Coronavirus Newsbites

Model projects nearly 300,000 Americans could die from Covid-19 by December
The US Centers for Disease Control and Prevention is now projecting more than 181,000 coronavirus deaths in the United States by August 29. That means the CDC expects almost 1,000 Americans to die on average every day in the next three weeks.

Looking further ahead, the Institute for Health Metrics and Evaluation at the University of Washington’s School of Medicine foresees nearly 300,000 US deaths by December 1. It doesn’t have to be that way. The institute said 70,000 lives can be saved between now and December, if only more people started wearing masks.

“Starting today, if 95% of the people in the US were to wear masks when leaving their homes, that total number would decrease to 228,271 deaths, a drop of 49%,” said IHME Director Dr. Christopher Murray.

Some teachers wrote their own obituaries as part of their back to school prep
In addition to all her usual back-to-school preparations this summer, veteran teacher Sarah Backstrom wrote her own obituary and sent it to Iowa Governor Kim Reynolds' office. Backstrom said she was scared about returning to the classroom after Reynolds released guidance that said at least half of schools' instruction must be conducted in person -- and that schools couldn't request online-only education unless their county's positivity rate was 15% or higher.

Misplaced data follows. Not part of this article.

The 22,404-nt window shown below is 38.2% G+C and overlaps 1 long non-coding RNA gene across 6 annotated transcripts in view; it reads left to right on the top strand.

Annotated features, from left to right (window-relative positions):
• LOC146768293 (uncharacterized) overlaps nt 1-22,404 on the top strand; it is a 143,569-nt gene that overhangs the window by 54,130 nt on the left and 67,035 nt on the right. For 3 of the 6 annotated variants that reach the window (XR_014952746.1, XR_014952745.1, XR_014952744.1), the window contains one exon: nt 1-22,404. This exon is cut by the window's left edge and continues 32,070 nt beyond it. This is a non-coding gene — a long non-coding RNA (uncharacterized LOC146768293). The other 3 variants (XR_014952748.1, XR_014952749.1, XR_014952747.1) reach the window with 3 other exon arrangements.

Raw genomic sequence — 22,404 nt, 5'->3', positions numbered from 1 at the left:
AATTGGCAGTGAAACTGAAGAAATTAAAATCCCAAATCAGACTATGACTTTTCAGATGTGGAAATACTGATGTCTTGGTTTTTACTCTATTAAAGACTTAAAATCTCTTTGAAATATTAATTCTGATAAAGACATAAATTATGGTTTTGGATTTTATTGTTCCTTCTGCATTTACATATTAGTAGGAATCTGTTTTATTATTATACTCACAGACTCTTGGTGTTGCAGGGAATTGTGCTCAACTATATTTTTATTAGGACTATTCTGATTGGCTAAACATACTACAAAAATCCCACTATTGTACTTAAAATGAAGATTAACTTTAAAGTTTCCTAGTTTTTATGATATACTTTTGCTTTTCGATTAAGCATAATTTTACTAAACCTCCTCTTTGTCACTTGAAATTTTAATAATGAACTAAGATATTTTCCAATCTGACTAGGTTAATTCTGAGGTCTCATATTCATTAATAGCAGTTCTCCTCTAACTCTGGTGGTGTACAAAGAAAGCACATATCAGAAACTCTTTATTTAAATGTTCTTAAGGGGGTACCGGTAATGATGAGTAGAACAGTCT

She is one of scores of educators across America dreading the start of the school year. Teachers in Gwinnett County, Georgia are protesting the district's plan for students to return to school even as hundreds of district employees have tested positive for Covid-19 or are in quarantine because of potential exposure. The teachers and their families gathered -- in their cars -- in Suwanee yesterday, honking horns and displaying signs to express their displeasure with the district's recent decision to phase in face-to-face instruction.

And when a high school student in Dallas, Georgia shared a photo of a hallway packed with maskless students at her school, she got suspended. "I was concerned for the safety of everyone in that building and everyone in the county because precautions that the CDC and guidelines that the CDC has been telling us for months now, weren't being followed," Hannah Watters said.

Facebook will let employees work from home until July 2021
The company joins Google, Twitter and others in offering workers that option.

Seven year old dies of coronavirus in Georgia, a day after Trump said children are 'almost immune'
A seven-year-old boy from Georgia with no underlying health conditions became the youngest person in the state to die from coronavirus, a day after president Donald Trump said children are “almost immune from the disease”.

The Georgia Department of Public Health announced on Thursday that the seven-year-old from Savannah, Georgia, had died after suffering a seizure in response to the virus, but did not release the date of the unnamed child’s death.

In a statement to Fox5 in Atlanta, Dr Lawton Davis, director of the Coastal Health Department, said that “every Covid-19 death we report is tragic, but to lose someone so young is especially heart-breaking.”